The Innocent story starts in Cambridge, where three friends met whilst working towards their degrees. The recent graduates Richard Reed, Adam Balon and Jon Wright then moved to London where they started the process of coming up with a variety of smoothie recipes and buying £500 worth of fruit to get them started.
In the summer of 1998 the three friends travelled nervously tothe‘Jazz on the Green’ Festival in Parsons Green; a spot full of the kind of people that would drink their smoothies. It was here that they would receive public feedback on their recipes which would determine whether they would proceed with the huge but exciting task of giving up their day jobs to start a business, or whether they would dump the fruit and rush back to their careers in consulting and advertising. Originally the trio had designed a feedback form but traded it in for a less corporate approach.
The idea was simple and succinct: people would try their smoothie and dispose of the (hopefully) empty bottle in one of two bins; one labelled ‘YES’ and the other ‘NO’. Above their stall was the question ‘Do you think we should give up our jobs to make these smoothies?’ At the end of the weekend the ‘YES’ bin was full with only three bottles in the ‘NO’ bin, so the boys went home, flipped a coin for some last minute reassurance, and quit their jobs the next day to go to work on the building of what would become the UK and Europe’s favourite smoothie brand.
Next was the problem that all start-up businesses face; the issue of funding. The boys applied to, and got turned down by, 20 different banks. They pitched at an event for entrepreneurs only to find that nobody was interested in hearing any more about them. On paper the trio were a risky investment; they were friends, they had no experience in their field, they would be competing against massive companies, and they’d never set up a business. This realisation, however ‘soul destroying’#, did not deter the trio. They continued on their path to funding by emailing everyone they knew hoping to find somebody rich, until they got an email back from Maurice Pinto, who they’d heard sometimes made investments. Despite the fact that Pinto thought the idea was ‘dumb’, he agreed to invest £50,000 in the company, which then grew to £250,000 when the other investors he usually works with refused to invest.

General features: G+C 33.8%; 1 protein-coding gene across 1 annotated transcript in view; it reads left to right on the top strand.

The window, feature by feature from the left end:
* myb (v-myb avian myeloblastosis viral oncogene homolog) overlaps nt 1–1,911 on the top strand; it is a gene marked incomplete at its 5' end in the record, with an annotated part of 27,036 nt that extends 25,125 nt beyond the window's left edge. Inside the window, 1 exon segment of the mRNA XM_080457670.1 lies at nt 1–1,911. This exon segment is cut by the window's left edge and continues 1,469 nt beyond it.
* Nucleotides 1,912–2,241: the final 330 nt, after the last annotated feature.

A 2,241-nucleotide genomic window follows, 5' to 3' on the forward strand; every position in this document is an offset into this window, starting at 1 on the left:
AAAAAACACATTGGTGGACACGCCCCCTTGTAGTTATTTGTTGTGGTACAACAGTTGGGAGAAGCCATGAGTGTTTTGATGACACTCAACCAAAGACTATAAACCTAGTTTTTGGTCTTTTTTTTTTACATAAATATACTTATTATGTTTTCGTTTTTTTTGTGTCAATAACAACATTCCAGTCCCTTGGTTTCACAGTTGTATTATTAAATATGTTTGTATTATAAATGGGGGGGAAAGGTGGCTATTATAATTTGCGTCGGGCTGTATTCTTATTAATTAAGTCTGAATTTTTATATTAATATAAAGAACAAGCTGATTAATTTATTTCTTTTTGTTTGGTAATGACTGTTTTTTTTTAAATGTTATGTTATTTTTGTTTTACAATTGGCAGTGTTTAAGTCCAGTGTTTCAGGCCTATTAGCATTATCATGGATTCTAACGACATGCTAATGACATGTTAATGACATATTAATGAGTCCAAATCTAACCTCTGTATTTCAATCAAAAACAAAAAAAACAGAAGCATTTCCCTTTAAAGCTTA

The trio then found a manufacturing partner Mike Lord, who had been manufacturing orange juice. He said to the boys "I don't think it's going to work, but there's something in your eyes that reminds me of myself when I was your age, so I'll do it."
Advertising was the next step, and with no money to afford it, the trio had to come up with inspired (and cheap) ways to spread the Innocent name. After over-producing, they handed out their smoothies for free to around 50 different shops with the hope that they would call and order more; which they did. They also wrote little nonsensical messages on the products themselves about their natural origin; the idea behind their brand was ‘to make it easy for people to do themselves some good. And to make it taste nice too. We wanted people to think of innocent drinks as their one healthy habit; like going to the gym’#. They also left smoothies on every floor of a building packed full of journalists which again earned them a large amount of phone calls in return for their hard work.
Innocent Drinks continued to grow and grow, with their staff size growing from just three to two hundred and fifty between 1999 and 2010, with their market share growing from 0% to 77.5% within the same time period#. On April 6th 2009 Innocent Drinks announced its decision to sell a stake of 18% to The Coca-Cola Company which was then increased in April 2010 to 58% with the three founders retaining full operational control over the company.
However, Reed maintains that it wasn’t until around 2007 that he reached full confidence with their idea: "Every time something good happened I still didn't believe – it was just temporary respite from the paranoia that it was destined to fail”
Information taken from:
An interview with Courtney Rubin, July 26 2010 featured: [http://www.inc.com/articles/2010/07/building-englands-favorite-smoothie-company.html]
# Market share source: IRI Infoscan 2006